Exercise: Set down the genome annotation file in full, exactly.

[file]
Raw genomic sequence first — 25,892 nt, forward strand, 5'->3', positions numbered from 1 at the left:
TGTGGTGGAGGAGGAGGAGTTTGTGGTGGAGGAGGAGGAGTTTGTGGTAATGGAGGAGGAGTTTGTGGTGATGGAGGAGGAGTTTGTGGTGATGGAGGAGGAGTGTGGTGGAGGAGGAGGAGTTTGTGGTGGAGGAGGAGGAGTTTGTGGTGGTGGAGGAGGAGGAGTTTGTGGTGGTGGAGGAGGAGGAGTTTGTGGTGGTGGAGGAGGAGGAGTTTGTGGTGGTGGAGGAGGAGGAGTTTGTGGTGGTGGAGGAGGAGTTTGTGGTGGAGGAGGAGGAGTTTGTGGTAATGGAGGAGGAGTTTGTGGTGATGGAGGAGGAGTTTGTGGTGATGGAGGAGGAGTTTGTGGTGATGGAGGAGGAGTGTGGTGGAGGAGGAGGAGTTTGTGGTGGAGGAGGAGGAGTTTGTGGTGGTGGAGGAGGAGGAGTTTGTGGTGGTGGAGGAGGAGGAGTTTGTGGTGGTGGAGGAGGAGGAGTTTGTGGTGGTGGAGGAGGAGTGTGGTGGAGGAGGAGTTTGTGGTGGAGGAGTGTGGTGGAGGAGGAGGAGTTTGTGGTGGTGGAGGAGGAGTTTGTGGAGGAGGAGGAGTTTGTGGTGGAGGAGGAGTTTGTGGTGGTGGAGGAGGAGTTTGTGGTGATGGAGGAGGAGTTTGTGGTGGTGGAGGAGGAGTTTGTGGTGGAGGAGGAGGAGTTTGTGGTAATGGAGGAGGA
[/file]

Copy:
Raw genomic sequence first — 25,892 nt, forward strand, 5'->3', positions numbered from 1 at the left:
TGTGGTGGAGGAGGAGGAGTTTGTGGTGGAGGAGGAGGAGTTTGTGGTAATGGAGGAGGAGTTTGTGGTGATGGAGGAGGAGTTTGTGGTGATGGAGGAGGAGTGTGGTGGAGGAGGAGGAGTTTGTGGTGGAGGAGGAGGAGTTTGTGGTGGTGGAGGAGGAGGAGTTTGTGGTGGTGGAGGAGGAGGAGTTTGTGGTGGTGGAGGAGGAGGAGTTTGTGGTGGTGGAGGAGGAGGAGTTTGTGGTGGTGGAGGAGGAGTTTGTGGTGGAGGAGGAGGAGTTTGTGGTAATGGAGGAGGAGTTTGTGGTGATGGAGGAGGAGTTTGTGGTGATGGAGGAGGAGTTTGTGGTGATGGAGGAGGAGTGTGGTGGAGGAGGAGGAGTTTGTGGTGGAGGAGGAGGAGTTTGTGGTGGTGGAGGAGGAGGAGTTTGTGGTGGTGGAGGAGGAGGAGTTTGTGGTGGTGGAGGAGGAGGAGTTTGTGGTGGTGGAGGAGGAGTGTGGTGGAGGAGGAGTTTGTGGTGGAGGAGTGTGGTGGAGGAGGAGGAGTTTGTGGTGGTGGAGGAGGAGTTTGTGGAGGAGGAGGAGTTTGTGGTGGAGGAGGAGTTTGTGGTGGTGGAGGAGGAGTTTGTGGTGATGGAGGAGGAGTTTGTGGTGGTGGAGGAGGAGTTTGTGGTGGAGGAGGAGGAGTTTGTGGTAATGGAGGAGGA